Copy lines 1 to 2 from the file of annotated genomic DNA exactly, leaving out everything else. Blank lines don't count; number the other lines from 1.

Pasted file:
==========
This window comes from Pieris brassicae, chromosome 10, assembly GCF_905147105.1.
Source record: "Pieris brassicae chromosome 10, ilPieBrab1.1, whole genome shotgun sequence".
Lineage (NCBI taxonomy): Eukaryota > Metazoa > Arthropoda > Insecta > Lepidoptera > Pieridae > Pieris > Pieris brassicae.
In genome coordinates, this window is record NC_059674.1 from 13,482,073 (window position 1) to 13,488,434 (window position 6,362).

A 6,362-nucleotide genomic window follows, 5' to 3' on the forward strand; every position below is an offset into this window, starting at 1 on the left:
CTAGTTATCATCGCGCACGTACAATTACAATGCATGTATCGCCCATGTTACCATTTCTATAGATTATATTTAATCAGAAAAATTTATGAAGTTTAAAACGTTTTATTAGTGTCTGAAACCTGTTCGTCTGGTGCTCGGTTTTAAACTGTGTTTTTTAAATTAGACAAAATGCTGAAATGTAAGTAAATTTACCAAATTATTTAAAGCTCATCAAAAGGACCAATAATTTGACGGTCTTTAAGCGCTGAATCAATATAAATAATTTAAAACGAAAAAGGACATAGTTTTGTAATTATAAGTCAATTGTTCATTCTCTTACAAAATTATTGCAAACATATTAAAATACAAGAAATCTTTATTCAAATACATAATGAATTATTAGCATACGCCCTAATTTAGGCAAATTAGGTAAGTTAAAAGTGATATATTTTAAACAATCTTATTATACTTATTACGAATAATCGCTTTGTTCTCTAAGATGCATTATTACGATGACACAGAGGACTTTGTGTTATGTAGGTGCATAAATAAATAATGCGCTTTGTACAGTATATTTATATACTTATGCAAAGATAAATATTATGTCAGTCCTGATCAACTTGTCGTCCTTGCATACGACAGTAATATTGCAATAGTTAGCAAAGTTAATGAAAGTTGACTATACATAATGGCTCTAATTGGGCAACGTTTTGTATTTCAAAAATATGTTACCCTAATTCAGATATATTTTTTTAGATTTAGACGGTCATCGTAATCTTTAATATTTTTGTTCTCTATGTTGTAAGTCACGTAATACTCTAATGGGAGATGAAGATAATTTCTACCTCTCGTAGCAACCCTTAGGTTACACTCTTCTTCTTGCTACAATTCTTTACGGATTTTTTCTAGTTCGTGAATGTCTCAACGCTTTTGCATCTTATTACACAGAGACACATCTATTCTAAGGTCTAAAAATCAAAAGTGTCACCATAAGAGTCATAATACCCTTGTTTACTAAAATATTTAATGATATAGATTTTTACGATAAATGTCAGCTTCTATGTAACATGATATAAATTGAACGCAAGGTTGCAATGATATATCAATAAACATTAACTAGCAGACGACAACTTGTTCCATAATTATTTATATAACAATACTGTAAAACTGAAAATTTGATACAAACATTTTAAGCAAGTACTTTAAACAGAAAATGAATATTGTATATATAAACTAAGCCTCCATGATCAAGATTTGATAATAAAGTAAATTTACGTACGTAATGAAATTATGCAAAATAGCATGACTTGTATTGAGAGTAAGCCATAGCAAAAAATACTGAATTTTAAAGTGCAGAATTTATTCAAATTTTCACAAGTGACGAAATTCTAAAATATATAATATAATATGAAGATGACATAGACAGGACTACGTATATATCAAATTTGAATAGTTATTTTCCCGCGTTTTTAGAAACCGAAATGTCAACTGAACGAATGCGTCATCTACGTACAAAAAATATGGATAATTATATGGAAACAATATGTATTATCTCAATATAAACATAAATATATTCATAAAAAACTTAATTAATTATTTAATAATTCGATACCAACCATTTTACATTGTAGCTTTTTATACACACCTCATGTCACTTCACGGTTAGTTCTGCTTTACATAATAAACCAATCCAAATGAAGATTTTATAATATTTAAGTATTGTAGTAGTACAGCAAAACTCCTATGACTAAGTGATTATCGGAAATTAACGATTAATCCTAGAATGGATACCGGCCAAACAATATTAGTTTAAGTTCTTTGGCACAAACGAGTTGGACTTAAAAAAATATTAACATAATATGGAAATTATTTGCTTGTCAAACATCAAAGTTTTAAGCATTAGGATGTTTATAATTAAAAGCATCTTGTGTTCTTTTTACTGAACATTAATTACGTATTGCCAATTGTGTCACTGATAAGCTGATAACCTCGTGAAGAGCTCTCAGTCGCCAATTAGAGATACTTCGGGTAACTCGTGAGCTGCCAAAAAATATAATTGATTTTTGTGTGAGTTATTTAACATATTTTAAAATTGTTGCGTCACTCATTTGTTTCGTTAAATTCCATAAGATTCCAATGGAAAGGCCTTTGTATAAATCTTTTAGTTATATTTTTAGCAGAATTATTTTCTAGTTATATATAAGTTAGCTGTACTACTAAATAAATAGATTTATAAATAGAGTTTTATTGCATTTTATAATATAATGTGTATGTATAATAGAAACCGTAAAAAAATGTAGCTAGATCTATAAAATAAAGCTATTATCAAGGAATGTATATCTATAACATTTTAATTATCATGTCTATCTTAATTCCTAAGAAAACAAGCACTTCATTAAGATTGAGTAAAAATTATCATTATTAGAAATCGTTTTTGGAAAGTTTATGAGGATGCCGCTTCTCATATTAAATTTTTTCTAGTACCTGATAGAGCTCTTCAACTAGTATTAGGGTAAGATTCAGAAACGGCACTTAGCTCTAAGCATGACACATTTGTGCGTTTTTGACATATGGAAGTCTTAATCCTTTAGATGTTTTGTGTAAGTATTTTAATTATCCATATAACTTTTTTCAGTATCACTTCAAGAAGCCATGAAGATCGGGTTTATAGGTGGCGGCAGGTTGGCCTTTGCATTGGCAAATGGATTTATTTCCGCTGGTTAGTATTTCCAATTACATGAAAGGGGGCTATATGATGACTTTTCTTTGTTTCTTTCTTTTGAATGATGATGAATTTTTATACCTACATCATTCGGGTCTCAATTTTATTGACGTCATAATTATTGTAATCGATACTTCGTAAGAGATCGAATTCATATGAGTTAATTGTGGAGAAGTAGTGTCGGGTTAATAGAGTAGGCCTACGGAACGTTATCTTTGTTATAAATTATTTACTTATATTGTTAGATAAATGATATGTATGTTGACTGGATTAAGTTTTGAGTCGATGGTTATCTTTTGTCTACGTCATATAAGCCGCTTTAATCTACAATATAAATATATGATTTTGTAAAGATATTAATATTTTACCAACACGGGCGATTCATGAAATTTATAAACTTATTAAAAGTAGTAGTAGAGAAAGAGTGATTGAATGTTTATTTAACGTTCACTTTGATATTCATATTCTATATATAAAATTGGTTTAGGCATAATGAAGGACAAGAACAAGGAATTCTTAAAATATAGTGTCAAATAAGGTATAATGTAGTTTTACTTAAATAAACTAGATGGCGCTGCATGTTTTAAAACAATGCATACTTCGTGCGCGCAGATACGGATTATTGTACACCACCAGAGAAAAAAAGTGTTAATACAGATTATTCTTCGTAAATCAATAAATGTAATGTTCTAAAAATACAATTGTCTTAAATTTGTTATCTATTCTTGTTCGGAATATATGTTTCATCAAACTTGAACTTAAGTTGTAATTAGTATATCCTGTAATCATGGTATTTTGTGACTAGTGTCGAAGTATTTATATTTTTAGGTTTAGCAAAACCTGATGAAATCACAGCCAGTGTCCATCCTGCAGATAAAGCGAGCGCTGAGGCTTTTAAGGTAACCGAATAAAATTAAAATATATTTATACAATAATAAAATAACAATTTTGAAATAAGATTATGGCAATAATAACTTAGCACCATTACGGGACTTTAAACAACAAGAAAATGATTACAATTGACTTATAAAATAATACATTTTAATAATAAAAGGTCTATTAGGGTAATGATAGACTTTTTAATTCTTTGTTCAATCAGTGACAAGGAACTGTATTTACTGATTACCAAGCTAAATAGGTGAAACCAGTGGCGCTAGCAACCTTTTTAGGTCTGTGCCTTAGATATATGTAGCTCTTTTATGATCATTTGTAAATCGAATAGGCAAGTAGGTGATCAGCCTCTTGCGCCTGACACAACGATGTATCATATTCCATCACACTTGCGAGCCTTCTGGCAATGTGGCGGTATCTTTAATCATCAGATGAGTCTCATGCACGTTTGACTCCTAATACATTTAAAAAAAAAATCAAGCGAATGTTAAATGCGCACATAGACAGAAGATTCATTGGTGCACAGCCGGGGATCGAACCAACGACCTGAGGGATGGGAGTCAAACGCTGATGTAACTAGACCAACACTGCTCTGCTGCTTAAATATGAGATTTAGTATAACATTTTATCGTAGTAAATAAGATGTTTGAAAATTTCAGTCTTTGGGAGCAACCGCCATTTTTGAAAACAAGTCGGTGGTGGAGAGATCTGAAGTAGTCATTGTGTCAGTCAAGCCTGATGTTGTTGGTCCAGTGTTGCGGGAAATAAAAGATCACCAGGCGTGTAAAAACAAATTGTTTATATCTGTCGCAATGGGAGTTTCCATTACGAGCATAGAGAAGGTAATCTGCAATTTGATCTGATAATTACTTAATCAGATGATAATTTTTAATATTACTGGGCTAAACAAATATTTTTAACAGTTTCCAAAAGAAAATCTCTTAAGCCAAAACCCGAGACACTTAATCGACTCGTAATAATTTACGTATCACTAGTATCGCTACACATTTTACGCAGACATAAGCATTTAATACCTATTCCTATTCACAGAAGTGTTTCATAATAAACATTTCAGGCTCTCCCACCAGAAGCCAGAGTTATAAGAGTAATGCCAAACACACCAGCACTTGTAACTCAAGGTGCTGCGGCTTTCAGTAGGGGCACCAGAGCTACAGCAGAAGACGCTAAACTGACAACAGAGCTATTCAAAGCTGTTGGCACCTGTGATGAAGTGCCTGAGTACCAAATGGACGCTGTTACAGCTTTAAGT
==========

This window comes from Pieris brassicae, chromosome 10, assembly GCF_905147105.1.
Source record: "Pieris brassicae chromosome 10, ilPieBrab1.1, whole genome shotgun sequence".